Did the abuse at home, school, and in life happen to make me who I had become. Did the mistreatment I faced in my life help to build empathy, compassion, and other character traits that were necessary for my current work in Christian ministry? I am not certain about anything, except that God had used what was meant for my harm for good. He had shocked even me with what he did for me over the past 40 years. The devil and the bullies had not won! As I reflected on this journey, I wanted to share some reflections, revelation, and results that came to mind as I debrief internally from my reunion.

My reflections are as follows:

• Words hurt, and although the nursery rhyme may say something else, one must be careful what we say about others. Even more urgent, one must be careful about what we write about others.

• No man has the last word! Whether you are principal, my mother, aunt, head girl, monitor, teacher or janitor, your words or treatment of a student does not define who they are or what they will become. I am living proof of the contrary.

• Parental abandonment, family abuse, or other adverse childhood experiences have a profound impact on a child and can handicap one’s future. I was crippled for more than 30 years.

• Forgiving the bully, the abusers, and anyone that hurt you in your life journey, is the linchpin for allowing God’ grace to flow in your life. The bible is true and we must pray for those who hurt and despitefully use us. Only then can we see the fruit in our lives.

• Treat each child with respect; be fair, give them all you have, since one never knows who they will become. Who knows you might be looking at a future President.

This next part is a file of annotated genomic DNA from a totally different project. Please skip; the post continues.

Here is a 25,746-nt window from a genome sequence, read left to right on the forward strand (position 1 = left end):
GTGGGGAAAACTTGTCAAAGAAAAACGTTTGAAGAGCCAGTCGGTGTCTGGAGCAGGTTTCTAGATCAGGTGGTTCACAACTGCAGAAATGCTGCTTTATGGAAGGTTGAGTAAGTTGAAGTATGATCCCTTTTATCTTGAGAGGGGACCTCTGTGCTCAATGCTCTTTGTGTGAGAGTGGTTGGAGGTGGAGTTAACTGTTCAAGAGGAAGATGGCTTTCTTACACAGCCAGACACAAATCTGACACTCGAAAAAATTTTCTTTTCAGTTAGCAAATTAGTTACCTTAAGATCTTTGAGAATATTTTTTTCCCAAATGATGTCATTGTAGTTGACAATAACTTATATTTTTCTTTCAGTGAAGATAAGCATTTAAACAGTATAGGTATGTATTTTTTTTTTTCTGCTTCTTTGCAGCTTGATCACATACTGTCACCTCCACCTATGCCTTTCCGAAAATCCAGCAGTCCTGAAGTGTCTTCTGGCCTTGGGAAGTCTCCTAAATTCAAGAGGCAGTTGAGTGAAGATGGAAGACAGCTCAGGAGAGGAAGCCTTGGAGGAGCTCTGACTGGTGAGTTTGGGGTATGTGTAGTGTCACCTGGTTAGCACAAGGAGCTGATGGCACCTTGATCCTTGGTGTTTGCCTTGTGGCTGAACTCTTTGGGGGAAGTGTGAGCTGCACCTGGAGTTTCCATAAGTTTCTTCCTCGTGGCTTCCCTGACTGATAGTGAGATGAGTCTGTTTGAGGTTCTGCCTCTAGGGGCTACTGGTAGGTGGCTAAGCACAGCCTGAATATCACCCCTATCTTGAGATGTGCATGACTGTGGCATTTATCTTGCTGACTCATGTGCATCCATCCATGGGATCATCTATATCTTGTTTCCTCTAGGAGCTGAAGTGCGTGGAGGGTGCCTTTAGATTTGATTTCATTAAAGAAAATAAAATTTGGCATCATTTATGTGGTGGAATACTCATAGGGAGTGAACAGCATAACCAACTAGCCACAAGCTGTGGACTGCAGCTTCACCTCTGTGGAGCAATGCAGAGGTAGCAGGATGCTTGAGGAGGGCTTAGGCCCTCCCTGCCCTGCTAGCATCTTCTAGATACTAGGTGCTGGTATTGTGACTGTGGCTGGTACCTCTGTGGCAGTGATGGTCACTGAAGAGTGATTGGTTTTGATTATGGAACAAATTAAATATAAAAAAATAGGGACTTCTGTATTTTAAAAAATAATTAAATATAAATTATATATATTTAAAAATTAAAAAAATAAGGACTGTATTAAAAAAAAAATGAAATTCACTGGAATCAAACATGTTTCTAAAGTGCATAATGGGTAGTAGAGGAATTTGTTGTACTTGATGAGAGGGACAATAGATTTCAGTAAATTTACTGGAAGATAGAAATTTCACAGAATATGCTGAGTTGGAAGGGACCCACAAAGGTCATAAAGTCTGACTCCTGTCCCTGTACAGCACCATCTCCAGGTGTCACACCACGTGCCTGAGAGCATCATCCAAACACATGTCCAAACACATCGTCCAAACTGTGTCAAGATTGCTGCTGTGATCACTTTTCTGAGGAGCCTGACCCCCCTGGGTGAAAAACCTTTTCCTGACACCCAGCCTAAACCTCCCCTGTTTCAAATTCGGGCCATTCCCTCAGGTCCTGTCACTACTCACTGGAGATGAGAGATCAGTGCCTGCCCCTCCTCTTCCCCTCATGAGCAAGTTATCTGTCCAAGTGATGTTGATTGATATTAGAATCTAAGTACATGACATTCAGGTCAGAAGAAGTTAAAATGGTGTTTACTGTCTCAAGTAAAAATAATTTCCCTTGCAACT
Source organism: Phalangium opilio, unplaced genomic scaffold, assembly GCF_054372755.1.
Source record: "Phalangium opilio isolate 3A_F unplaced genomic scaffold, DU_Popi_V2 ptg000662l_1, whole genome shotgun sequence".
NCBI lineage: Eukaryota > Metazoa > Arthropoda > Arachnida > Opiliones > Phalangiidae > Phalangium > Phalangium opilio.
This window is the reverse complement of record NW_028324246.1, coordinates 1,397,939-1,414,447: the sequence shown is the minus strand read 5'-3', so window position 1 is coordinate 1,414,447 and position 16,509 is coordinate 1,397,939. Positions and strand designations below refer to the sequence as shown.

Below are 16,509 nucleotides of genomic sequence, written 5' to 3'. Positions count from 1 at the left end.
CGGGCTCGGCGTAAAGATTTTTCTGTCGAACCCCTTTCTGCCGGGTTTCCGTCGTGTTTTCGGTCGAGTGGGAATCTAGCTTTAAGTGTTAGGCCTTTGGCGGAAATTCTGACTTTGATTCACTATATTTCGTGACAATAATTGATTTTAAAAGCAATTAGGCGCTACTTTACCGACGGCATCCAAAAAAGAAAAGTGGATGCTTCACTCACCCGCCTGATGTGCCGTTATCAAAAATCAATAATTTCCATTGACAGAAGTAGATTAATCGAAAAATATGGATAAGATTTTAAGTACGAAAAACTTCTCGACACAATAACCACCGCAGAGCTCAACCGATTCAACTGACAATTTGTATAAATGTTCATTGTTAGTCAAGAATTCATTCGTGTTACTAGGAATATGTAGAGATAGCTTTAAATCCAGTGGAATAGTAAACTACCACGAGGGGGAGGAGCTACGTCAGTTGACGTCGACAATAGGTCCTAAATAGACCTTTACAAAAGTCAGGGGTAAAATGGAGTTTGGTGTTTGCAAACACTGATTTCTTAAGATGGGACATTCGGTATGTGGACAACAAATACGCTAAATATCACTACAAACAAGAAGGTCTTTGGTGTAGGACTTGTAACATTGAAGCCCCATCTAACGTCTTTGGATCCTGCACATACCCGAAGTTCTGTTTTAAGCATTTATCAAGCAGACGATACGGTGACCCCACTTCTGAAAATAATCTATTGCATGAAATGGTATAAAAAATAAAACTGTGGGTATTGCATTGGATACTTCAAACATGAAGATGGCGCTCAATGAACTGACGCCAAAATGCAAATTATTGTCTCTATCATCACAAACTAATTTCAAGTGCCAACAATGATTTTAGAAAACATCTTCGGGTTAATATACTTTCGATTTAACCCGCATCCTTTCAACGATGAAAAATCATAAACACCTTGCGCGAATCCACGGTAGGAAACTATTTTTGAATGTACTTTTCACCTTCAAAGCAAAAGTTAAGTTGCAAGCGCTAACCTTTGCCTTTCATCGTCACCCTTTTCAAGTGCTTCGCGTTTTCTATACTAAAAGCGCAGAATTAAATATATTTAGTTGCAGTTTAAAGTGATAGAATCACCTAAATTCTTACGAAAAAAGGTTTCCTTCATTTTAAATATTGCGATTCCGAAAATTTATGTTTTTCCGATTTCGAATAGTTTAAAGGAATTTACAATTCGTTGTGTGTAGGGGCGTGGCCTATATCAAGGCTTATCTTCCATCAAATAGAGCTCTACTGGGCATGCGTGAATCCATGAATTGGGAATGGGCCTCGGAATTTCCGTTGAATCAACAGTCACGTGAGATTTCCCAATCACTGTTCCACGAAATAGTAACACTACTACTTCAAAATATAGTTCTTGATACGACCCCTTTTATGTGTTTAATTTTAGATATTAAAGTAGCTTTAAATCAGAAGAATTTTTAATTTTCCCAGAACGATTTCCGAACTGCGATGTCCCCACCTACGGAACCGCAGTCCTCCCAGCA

None of this was easy, and it takes a personal relationship with Christ who is bigger than all of our problems, to give us the victory.

In addition to these reflections, I had a critical revelation and could see the results or outcomes that God had achieved in my life. A key revelation is as follows: God continues to be in control. We don’t get to write the script. Of course, if it were up to man, my life would not be what it is today. But for God and His grace, I would be dead. All honor and praise belong to Him!

But HE would not be God without fruit. His work is always evident and so there were several results of His involvement in our lives. Results, what results you ask? I am glad you asked. I saw and continue to notice the results of His work in my life. For example, despite the teasing, abuse, lack of self-esteem and feelings of worthlessness, God had shaped me into a wonderful human being whom He loves. Even when I did not love myself, God loved me and had great plans for me. I had no idea as I stumbled through life where He was taking me. I just knew for sure that apart from HIM, I did not have many people on my side. Of course, I have had the privilege of having children and grandchildren and can now pass on the legacy of forgiveness, compassion, prayerfulness, tenacity, and perseverance to them.